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Well, that was kind of a overly-techy article, but I agree with the last bit, "<span style="font-family:Verdana;"><span style="font-size:small;">if you are not tired, sore, and beat up, you don’t need to taper much." That's what it's all about, right?</span></span><br><br><span style="font-family:Verdana;"><span style="font-size:small;">If you're coming down with a cold three weeks out, that probably suggests that you weren't quite ready for that peak training level. It's an easy thing to do. I definitely did exactly that before my first, NYC, after being notified late as a second-round lottery winner, and it ended up working out in the end. If you rest as your body is telling you to do, you should show up refreshed and with more in your legs that you think. I ran half an hour faster that day than I expected, even with a bonkalicious finish.</span></span><br><br><span style="font-family:Verdana;"><span style="font-size:small;">Can you slow your buildup somewhat? That comeback you "should" have done is a pretty fast return to your peak milage. If you are only doing 3 20s and peaking at 50ish miles, you may simply need a better base going into your peak. You're contemplating a full taper, from which I surmise that these are peak events, races, for you, rather than fun-runs done for the social experience or training. In that case, eight weeks between marathons may just not be enough time. Have a great run in a couple of weeks, try to have fun, but maybe plan your next one four months out, so you can get back to base training before ramping up again.</span></span>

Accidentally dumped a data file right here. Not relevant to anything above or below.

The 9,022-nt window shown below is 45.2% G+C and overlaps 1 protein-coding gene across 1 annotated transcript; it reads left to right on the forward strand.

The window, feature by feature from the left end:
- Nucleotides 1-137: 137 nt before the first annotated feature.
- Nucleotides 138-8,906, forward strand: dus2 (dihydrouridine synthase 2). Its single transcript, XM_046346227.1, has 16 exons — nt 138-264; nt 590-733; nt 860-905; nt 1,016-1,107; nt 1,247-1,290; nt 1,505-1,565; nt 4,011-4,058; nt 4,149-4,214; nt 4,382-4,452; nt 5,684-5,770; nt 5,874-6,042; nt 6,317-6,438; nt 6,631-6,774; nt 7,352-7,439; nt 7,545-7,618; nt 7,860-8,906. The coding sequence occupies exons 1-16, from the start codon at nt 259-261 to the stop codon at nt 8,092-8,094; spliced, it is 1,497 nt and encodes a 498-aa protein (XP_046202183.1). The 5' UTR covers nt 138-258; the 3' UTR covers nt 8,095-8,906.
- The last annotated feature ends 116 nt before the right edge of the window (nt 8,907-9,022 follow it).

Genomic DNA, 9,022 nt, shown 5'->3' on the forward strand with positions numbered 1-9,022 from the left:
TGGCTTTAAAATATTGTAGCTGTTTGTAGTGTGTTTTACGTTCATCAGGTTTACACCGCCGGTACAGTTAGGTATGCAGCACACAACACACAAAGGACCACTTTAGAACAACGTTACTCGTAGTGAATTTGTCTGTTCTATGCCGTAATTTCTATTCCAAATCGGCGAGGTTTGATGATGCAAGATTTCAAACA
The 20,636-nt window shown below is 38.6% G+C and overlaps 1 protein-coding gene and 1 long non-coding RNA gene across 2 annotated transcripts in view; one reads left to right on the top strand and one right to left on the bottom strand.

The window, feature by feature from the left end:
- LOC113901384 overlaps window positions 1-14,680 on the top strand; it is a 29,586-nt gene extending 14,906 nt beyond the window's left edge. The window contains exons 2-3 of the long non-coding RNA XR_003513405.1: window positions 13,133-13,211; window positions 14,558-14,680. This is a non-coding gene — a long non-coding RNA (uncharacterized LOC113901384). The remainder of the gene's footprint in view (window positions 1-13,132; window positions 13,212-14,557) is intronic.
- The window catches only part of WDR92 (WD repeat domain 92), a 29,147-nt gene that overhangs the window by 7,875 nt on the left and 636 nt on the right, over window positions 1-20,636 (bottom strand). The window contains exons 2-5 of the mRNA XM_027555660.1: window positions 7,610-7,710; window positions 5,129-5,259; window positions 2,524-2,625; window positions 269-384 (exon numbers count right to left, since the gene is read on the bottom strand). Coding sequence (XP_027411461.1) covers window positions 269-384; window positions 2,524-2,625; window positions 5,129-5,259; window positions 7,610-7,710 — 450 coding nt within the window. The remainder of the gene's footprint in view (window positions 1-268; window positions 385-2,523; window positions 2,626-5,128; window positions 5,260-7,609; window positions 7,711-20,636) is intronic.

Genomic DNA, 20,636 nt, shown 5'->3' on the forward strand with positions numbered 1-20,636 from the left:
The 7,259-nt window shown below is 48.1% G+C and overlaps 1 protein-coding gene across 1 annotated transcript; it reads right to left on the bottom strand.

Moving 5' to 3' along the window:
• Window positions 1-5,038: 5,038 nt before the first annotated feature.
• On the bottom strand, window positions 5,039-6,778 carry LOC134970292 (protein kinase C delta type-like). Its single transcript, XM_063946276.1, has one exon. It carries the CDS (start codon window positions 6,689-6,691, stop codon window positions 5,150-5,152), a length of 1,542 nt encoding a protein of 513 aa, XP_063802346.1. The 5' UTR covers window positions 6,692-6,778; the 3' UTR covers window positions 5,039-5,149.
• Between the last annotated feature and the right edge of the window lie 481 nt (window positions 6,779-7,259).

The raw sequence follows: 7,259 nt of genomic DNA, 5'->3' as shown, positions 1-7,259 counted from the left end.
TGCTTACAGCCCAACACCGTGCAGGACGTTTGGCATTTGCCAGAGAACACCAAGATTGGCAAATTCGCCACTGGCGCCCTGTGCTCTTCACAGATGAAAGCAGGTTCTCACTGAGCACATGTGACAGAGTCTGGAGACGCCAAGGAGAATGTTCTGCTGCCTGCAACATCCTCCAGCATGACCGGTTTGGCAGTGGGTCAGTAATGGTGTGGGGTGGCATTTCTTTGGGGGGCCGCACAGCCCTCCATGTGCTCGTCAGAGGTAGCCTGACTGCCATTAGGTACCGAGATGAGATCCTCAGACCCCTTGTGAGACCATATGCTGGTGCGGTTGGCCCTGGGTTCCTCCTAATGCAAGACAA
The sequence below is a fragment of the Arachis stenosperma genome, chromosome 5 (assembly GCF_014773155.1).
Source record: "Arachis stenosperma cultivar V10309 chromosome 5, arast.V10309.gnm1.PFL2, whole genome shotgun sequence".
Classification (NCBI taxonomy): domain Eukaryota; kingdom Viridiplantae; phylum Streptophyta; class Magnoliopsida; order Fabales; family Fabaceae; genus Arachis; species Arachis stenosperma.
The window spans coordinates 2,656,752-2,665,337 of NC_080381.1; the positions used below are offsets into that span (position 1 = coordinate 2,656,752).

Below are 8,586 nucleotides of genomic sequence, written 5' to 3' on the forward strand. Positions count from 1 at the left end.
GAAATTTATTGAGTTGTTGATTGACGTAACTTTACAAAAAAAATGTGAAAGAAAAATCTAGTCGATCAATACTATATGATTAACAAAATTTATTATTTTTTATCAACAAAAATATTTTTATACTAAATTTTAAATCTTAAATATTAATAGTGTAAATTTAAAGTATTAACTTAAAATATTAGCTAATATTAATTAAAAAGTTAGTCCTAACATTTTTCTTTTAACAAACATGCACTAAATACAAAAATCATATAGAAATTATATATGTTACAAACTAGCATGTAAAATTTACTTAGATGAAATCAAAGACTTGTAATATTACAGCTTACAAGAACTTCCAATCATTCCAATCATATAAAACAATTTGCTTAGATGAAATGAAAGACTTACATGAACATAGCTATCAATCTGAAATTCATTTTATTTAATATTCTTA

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Discussion Starter · #6 ·
Thanks for your advice.<br><br>
My calf cramp at the previous marathon occurred mile 15 so it didn't require much time to recover from it (alghouth additional 3 miles I ran while limping/compensating made some damage to my calf/foot). Certainly the second rampup was too quick. I wanted to try one more marathon before building up my bike/swim volume for a tri season. I will find out, in a few weeks, how things play out.
 

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If you are feeling beat up and tired, then take a longer taper. If you are feeling really fresh, then go for a two week taper. Since you say you are not feeling beat up, you might try the two week taper.<br><br>
Victor